ANKARA - Hürriyet Daily News
Trying to allay Moscow‘s fears over the deployment of Patriot missiles along Turkey’s Syria border, Ankara and NATO simultaneously reassure Russia that Patriots are for defensive purposes
Rebels run toward a forward fighting position in Idlib as clashes continue with al-Assad forces. AFP photo
Syria has reacted angrily to Turkey’s desire to deploy NATO
Patriot missiles along the countries’ shared border, calling the move a “provocation” amid alliance attempts to assure Moscow that the action is merely defensive.
“Syria holds [Turkey’s premier] responsible for the militarization of the situation on the border between Syria and Turkey, and the increase of tension and destruction to the detriment of the Syrian and Turkish peoples,” a Syrian Foreign Ministry official said in a recently released statement. Russia
has also called the planned deployment “very wrong.”
Ankara and NATO
have reiterated that the deployment of Patriot missiles in Turkey along the Syrian border is for defensive purposes only, in a bid to ease Moscow’s fears.
“There is no situation which requires any country, particularly Russia, to express any concern on this issue,” Foreign Minister Ahmet Davutoğlu
said Nov. 23, stressing that missiles would be located there solely for defensive purposes.
The minister stressed that those aware of the technical details of the issue, including Russia, know that this is a defense system. On the other hand, Prime Minister Recep Tayyip Erdoğan
has described Russia’s harsh reaction to NATO’s deployment of Patriot missiles near Turkey’s border with Syria as “very wrong,” saying that such a reaction almost amounted to an intervention in Turkey’s domestic affairs.
Russian Foreign Minister Sergei Lavrov explained Moscow’s opposition in a telephone conversation with NATO
Secretary General Anders Fogh Rasmussen on Nov. 23. Lavrov “affirmed Russia’s concern about plans to increase military capabilities in the region,” the Foreign Ministry said. He reiterated Russia’s proposal for the establishment of a direct line of communication between Ankara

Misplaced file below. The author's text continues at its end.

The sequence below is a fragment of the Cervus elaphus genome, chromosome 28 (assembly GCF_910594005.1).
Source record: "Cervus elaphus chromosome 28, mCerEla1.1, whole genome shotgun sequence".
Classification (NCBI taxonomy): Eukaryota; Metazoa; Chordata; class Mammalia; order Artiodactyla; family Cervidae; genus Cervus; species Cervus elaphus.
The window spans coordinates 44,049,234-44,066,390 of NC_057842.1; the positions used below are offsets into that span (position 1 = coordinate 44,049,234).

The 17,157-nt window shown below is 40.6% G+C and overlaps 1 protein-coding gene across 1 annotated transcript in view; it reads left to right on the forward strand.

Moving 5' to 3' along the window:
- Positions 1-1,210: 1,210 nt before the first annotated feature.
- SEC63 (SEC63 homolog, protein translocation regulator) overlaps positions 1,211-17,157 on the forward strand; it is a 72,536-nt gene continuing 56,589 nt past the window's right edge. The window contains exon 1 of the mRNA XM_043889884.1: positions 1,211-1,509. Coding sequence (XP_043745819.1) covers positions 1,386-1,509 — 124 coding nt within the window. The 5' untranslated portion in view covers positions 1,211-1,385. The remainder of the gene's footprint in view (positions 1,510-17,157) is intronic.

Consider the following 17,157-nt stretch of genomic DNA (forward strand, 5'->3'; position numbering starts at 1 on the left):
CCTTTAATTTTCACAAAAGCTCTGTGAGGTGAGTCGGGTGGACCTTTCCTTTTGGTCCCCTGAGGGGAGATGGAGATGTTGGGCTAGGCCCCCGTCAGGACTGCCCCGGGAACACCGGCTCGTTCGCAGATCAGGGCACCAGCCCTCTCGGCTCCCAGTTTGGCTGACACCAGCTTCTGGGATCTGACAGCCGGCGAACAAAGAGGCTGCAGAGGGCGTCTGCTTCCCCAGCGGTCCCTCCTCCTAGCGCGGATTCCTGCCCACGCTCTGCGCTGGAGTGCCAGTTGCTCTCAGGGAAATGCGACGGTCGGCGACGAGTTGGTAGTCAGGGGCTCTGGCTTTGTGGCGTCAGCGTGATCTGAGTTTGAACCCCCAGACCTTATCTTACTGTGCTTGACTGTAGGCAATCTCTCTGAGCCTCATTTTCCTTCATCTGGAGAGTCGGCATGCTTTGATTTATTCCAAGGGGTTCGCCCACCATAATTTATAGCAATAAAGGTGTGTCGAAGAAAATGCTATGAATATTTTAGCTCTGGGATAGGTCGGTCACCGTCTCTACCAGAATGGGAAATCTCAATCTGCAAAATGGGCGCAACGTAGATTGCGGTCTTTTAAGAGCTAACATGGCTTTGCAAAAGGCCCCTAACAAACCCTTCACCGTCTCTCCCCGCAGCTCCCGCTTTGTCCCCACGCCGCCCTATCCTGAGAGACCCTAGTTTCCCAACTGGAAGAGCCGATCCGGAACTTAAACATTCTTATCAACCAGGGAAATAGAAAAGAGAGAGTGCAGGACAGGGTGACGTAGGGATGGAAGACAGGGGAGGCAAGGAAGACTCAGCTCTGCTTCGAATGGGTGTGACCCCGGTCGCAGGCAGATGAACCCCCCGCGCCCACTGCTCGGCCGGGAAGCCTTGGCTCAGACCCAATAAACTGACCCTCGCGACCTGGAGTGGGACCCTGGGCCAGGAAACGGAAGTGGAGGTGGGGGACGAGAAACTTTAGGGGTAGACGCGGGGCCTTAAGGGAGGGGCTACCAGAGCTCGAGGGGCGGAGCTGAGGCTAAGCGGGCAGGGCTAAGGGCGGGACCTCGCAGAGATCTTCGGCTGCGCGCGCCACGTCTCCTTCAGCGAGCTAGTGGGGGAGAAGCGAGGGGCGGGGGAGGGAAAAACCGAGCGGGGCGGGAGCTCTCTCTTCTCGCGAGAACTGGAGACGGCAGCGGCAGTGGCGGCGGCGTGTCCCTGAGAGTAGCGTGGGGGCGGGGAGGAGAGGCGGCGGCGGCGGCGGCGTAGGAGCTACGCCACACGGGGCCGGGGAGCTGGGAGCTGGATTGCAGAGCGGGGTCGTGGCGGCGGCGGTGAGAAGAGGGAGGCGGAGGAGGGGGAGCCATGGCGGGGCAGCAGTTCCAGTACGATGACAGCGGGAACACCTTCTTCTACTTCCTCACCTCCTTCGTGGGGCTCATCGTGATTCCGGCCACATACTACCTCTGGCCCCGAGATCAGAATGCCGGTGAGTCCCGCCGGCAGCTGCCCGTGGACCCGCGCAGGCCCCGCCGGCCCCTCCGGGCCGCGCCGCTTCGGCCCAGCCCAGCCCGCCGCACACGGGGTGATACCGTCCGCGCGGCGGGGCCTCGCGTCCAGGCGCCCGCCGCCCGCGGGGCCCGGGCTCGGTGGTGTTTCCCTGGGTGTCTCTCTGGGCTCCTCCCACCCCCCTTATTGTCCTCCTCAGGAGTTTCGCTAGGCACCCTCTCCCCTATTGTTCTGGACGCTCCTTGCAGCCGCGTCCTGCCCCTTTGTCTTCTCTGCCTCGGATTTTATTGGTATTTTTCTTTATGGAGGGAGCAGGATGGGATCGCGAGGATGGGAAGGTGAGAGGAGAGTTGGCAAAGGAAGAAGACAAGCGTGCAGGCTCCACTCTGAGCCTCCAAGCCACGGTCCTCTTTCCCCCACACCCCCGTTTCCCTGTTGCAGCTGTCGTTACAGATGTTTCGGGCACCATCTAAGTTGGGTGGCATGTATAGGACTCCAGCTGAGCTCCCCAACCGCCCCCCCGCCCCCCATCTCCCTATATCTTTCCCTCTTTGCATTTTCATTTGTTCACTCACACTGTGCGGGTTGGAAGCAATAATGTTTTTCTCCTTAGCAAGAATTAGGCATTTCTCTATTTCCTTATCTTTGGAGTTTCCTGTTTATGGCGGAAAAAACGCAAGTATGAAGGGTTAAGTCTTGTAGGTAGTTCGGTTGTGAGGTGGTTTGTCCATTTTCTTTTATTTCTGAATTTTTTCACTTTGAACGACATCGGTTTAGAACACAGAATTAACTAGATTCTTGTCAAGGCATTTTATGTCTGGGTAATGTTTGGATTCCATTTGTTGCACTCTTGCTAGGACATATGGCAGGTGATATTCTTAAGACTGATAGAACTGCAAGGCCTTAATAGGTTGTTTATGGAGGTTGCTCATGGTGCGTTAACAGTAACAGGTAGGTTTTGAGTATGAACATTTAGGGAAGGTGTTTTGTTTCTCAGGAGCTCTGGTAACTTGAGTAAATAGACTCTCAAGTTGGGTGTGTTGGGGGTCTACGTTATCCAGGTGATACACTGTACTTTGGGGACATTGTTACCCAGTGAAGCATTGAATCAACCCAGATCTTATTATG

and Damascus with the aim of avoiding incidents between the neighbors. “The main concern is that the more weapons there are, the greater the risk they will be used,” Lavrov said before the phone call.
Meanwhile, a NATO
delegation composed of officials from the U.S., Germany and the Netherlands will visit Turkey and travel to the region where the missiles are to be located on Nov. 26.
When asked about debates over who would have command of the missile system, Davutoğlu briefly referred to NATO’s rules of engagement, which state that the Supreme Allied Commander Europe
(SACEUR) of NATO
will have the operational command responsibility of deployed air defense systems.
Reaction from Syria, Iran
“In the planning outlined within the framework of NATO, there is a system in which Turkey also takes part,” Davutoğlu said. In a swift response to Syrian officials who said that Turkey’s request to NATO
for Patriot missiles was “a new act of provocation,” Davutoğlu noted that the Syrian regime should first stop its brutal attacks against its own people. In response to reporters’ questions at a joint press conference with South Sudan’s Foreign Minister Nhial Deng Nhial, Davutoğlu said that a planned NATO
deployment of Patriot missiles in Turkey had become an “obligation” due to the escalation of the conflict.
A Syrian Foreign Ministry official put the blame on the Turkish government for the increase in tension.
“Syria holds Erdoğan responsible for the militarization of the situation on the border between Syria and Turkey, and the increase of tension and destruction to the detriment of the Syrian and Turkish peoples,” the official said. Iran’s Foreign Ministry said the request only “complicates” the conflict in the Arab country. “Not only does it not help resolve the situation in Syria but it will also aggravate and complicate the situation,” ministry spokesman Ramin Mehmanparast said, quoted on state television.